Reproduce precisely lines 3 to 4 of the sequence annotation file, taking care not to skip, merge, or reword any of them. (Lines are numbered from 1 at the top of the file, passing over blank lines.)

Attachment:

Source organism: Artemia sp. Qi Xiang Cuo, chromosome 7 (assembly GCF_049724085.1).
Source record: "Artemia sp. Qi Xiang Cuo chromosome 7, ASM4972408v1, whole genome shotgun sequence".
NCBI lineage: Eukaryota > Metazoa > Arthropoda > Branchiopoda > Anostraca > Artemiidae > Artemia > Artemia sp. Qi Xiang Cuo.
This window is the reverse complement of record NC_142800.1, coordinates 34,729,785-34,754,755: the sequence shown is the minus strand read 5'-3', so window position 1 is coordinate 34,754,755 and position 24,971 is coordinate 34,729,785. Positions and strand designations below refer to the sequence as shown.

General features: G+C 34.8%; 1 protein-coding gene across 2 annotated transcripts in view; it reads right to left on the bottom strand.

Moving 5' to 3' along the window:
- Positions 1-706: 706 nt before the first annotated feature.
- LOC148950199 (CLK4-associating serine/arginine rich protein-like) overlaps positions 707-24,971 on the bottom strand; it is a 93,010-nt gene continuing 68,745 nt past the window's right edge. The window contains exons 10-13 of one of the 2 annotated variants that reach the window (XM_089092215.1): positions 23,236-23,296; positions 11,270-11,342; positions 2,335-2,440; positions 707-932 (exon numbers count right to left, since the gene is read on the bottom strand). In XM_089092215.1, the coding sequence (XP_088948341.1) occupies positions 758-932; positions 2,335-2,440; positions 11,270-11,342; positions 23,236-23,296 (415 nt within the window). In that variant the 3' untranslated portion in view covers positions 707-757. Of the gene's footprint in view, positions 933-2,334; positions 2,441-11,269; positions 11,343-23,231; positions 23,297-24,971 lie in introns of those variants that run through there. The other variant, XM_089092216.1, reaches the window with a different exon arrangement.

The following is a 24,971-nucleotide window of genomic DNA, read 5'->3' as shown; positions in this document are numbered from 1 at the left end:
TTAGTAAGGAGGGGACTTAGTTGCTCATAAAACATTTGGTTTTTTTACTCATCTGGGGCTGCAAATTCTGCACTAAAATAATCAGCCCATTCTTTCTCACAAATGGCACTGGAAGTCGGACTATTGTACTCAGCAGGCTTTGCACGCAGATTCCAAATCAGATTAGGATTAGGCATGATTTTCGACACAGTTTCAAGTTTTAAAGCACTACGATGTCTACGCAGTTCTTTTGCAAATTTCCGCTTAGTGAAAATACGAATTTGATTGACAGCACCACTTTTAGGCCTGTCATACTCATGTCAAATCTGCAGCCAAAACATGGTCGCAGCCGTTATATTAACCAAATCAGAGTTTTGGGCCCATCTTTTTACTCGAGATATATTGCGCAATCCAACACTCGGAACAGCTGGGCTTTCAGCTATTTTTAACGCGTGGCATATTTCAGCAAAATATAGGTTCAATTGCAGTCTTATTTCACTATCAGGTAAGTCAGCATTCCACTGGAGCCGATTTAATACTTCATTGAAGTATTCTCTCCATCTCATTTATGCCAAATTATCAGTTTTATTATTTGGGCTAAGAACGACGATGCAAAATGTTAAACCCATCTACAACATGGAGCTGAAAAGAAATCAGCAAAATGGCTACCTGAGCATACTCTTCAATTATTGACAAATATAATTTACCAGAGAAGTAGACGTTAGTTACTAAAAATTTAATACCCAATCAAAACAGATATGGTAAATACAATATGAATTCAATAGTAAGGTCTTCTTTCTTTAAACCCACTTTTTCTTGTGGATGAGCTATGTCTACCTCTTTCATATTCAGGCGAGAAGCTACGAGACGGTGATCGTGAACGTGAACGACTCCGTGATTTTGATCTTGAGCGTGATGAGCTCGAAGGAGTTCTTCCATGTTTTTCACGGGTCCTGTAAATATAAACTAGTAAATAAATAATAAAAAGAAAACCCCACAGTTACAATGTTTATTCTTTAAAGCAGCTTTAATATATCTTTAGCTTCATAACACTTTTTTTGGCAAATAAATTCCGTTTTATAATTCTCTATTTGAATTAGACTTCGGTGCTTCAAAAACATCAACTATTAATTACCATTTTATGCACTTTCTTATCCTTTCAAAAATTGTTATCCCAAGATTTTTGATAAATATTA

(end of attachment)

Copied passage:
NCBI lineage: Eukaryota > Metazoa > Arthropoda > Branchiopoda > Anostraca > Artemiidae > Artemia > Artemia sp. Qi Xiang Cuo.
This window is the reverse complement of record NC_142800.1, coordinates 34,729,785-34,754,755: the sequence shown is the minus strand read 5'-3', so window position 1 is coordinate 34,754,755 and position 24,971 is coordinate 34,729,785. Positions and strand designations below refer to the sequence as shown.